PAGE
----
Follow the yellow brick road to the Emerald City where the Wizard of Humongous Metaphors will grant the key to this classic.
“Oh Toto, Why couldn’t we have been swept up in an allegory for the Spanish-American War or Swine Flu or something?”
That’s right. Didn’t know you were watching a 19th century economic sermon while hiding under your blanket, didja? No, you didn’t.
Baum was a Republican, and, such as today, Republicans are suspicious of any government scheme to manipulate the economy outside of Adam Smith’s ‘invisible hand’. ‘Get out of the economy’s way!’ is, and was then, the Republican mantra. How does one get IN the economy’s way? Well, in the 1890s, pretty much the same way as today…by taking wealth-creators and money out of it through taxes, regulation and crony capitalism (the anti-free market capitalism favored by D.C. kleptocrats) and to ruin the wealth-generating engine of the American People by printing worthless money backed by nothing but words. Other than whether or not we could trust the Indians, in the 1890s this was THE raging controversy.
The Federal Reserve was coming, an institution that solidified all of Baum’s fears, an unaccountable cabal of unnamed bankers issuing loans to pork-hungry politicians leaving the United States, eventually, owned by its creditors…the Fed was the wank-fantasy of evil fiduciary criminals already enslaving the American people state by state. Baum and the Republicans HATED the banks, their ‘easy credit’ was merely a trick to enslave and eventually own, not only American labor, but any property, too…and now they wanted to make this gradual counter-revolution happen NATIONALLY with a behemoth central bank who would issue currency, instead of the treasury, and whose currency would be backed by*poof* nothing. The fact that Woodrow Wilson betrayed his country by enabling the banker-blitz on Baum’s Kansas to go nationwide, would, to a gun-slinging man of the West, be more than enough justification for a “.38 Caliber Impeachment”.
The problem in Kansas (and almost everywhere else) was simple: The dollar. A strong dollar bought more, it secured the wealth in your bank account (which doesn’t exist in real terms) so it was imperative that your dollar be worth something tangible…not love, or fairy kisses, which is exactly what a centralized variable currency issued by a faceless jury of nation-rapists would have…gold! goddammit!…(But gold is tricky, Bart, you say, the fact that it’s so rare makes it unwieldy and unresponsive to economic turn).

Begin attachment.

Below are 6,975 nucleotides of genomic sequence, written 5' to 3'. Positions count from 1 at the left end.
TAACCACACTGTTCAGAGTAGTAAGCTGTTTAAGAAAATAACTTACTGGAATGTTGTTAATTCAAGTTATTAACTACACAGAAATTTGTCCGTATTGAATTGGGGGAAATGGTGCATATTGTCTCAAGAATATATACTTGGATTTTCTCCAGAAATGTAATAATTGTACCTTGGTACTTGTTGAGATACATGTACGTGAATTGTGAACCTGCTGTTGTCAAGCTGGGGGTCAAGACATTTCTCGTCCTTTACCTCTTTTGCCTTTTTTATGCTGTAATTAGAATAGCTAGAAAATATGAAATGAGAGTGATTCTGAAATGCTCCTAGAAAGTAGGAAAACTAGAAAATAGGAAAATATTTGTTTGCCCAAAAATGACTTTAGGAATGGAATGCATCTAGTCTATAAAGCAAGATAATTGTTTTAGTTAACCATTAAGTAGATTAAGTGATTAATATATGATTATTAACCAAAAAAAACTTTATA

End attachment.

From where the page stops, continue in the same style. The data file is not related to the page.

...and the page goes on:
[clears throat, puffs out chest]…SILVER! Godammit!
You are correct. The problem with gold is that in the whole world there’s LITERALLY only enough to make a cube 60 ft x 60 ft…think about that!
all the gold,
in all time,
in all places,
everything at the bottom of the sea or wedged in somebody’s teeth, everything in Tut’s tomb or electro-plated on your grandad’s wristwatch… could only make a block about as big as a downtown Applebee’s. Ponder that for a moment. (then google it, then return here ashamed for having doubted me)…
SILVER!’s the medium we should use, but we must keep a large stockpile of gold in the treasury, of course. A bedrock of negotiable gold would solidify our national wealth, while a currency of articulated silver could bend and whip with the economy, the dollar must be silver!
Why silver? Why not copper? or Ytterbium?… I’m so glad you asked…
Other than being the only foundation other than gold CONSTITUTIONALLY MANDATED FOR MONEY, at 1/13th the price of gold it’s got a lot more wiggle room, it’s usable…unlike gold…for practical things like fancy tea sets and surgical instruments…but the selling point has to be that there’s so damn much of it. America has coughed up three of the five biggest silver strikes in history…it’s our natural national metal, there’s something very clean and precise about silver, something inherently honest…it’s Quaker-common and Whig-wise whilst still being able to hold its liquor. In a weird way, it’s us, at our most essential …also it kills werewolves, and I don’t have to remind an American how much of a nuisance they were (for confused foreigners ignorant of American history, see The Werewolf War, also Steel Collars: The French&Vampire Campaign 1840-43:…both by Shelby Foote)
Silver is the reasonable, undebauched brother of gold (If there was a dramatized cocktail party of all the negotiable metals, ‘silver’ would be played by Brian Dennehey)
“I love my brother, but…and you can tell me…was he arrested bare-ass on the hood of a camaro going 80 mph? You were with him, they said…he was? What would posses him……St. Patrick’s Day is not an excuse!!”
Everyone wanted the American dream, but west of the Mississippi you HAD to achieve it, a house and some land couldn’t be rented as the profit/loss figures put you upside-down immediately, build your house and buy your land…subsistence farming was the one way an uneducated person could support himself and his family…and buying land meant banks. And now these Central Banksters wanted to make the dollars worth…well, something worthless…they wanted people to go broke, waiting for one rainless spring so they could descend and own whole regions of the state…of the country…of the continent.
I’m J. P. and Saving’s for fools
I have the king of all consumer tools
Credit is free money in a Woolworth’s bag
So, that’s how we play it,
What your momma won’t say it,
That’s how we play the White Slave Rag!